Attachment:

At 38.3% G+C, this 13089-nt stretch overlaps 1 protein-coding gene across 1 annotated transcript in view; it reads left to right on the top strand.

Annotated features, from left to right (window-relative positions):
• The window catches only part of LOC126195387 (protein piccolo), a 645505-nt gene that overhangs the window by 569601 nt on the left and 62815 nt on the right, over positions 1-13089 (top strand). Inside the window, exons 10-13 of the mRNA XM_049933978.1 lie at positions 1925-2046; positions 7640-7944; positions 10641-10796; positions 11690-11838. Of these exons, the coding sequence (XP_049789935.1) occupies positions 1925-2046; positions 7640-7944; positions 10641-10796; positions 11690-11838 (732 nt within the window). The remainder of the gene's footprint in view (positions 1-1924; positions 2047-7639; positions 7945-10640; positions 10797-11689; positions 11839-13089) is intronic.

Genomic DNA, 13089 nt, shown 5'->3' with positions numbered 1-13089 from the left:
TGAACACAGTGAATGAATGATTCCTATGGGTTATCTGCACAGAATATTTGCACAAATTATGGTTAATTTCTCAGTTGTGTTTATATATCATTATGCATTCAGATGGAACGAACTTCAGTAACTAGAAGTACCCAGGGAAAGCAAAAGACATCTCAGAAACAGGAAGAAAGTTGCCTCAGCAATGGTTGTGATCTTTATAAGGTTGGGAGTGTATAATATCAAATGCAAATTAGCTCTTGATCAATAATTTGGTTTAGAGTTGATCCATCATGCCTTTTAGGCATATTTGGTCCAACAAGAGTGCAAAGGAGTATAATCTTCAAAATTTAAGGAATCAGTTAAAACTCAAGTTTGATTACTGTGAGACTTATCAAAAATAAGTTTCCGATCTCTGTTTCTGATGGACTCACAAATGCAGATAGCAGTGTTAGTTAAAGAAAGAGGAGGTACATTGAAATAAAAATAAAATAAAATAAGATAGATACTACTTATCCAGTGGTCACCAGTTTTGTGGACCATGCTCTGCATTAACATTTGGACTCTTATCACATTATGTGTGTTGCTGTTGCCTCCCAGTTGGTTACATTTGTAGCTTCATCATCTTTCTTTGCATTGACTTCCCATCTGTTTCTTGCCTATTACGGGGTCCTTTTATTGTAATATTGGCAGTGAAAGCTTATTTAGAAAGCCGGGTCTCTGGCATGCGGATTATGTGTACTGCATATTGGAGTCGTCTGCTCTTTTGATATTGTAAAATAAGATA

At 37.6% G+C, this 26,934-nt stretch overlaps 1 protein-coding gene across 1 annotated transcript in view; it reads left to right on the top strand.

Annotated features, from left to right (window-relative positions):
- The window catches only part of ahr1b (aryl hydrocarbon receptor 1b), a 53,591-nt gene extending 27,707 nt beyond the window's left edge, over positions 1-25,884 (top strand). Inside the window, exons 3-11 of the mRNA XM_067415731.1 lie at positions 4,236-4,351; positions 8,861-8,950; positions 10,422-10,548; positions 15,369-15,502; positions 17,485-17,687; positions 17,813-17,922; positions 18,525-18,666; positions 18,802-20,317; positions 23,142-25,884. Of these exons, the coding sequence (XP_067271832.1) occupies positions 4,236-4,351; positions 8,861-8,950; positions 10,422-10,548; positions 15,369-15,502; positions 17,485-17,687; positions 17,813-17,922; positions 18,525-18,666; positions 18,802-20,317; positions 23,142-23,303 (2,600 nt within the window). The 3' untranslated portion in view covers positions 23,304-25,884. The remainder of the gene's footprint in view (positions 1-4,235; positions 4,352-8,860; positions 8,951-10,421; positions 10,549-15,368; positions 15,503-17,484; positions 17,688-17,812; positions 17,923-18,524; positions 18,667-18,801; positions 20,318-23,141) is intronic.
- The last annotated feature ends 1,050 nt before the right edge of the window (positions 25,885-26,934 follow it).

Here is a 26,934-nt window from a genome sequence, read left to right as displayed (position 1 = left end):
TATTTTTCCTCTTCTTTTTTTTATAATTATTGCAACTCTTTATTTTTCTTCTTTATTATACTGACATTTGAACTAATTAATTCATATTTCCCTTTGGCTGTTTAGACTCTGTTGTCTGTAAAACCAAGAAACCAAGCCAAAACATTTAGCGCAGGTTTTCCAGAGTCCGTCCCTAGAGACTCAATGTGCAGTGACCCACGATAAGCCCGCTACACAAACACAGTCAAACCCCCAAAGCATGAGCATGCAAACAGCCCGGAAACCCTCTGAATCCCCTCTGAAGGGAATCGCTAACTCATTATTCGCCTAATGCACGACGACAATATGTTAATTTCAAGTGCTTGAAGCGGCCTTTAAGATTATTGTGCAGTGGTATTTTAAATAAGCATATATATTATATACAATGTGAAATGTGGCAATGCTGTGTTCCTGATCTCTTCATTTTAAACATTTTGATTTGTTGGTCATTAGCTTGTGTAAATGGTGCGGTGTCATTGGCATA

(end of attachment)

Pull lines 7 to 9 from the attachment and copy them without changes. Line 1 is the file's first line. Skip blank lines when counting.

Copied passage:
Annotated features, from left to right (window-relative positions):
- The window catches only part of ahr1b (aryl hydrocarbon receptor 1b), a 53,591-nt gene extending 27,707 nt beyond the window's left edge, over positions 1-25,884 (top strand). Inside the window, exons 3-11 of the mRNA XM_067415731.1 lie at positions 4,236-4,351; positions 8,861-8,950; positions 10,422-10,548; positions 15,369-15,502; positions 17,485-17,687; positions 17,813-17,922; positions 18,525-18,666; positions 18,802-20,317; positions 23,142-25,884. Of these exons, the coding sequence (XP_067271832.1) occupies positions 4,236-4,351; positions 8,861-8,950; positions 10,422-10,548; positions 15,369-15,502; positions 17,485-17,687; positions 17,813-17,922; positions 18,525-18,666; positions 18,802-20,317; positions 23,142-23,303 (2,600 nt within the window). The 3' untranslated portion in view covers positions 23,304-25,884. The remainder of the gene's footprint in view (positions 1-4,235; positions 4,352-8,860; positions 8,951-10,421; positions 10,549-15,368; positions 15,503-17,484; positions 17,688-17,812; positions 17,923-18,524; positions 18,667-18,801; positions 20,318-23,141) is intronic.
- The last annotated feature ends 1,050 nt before the right edge of the window (positions 25,885-26,934 follow it).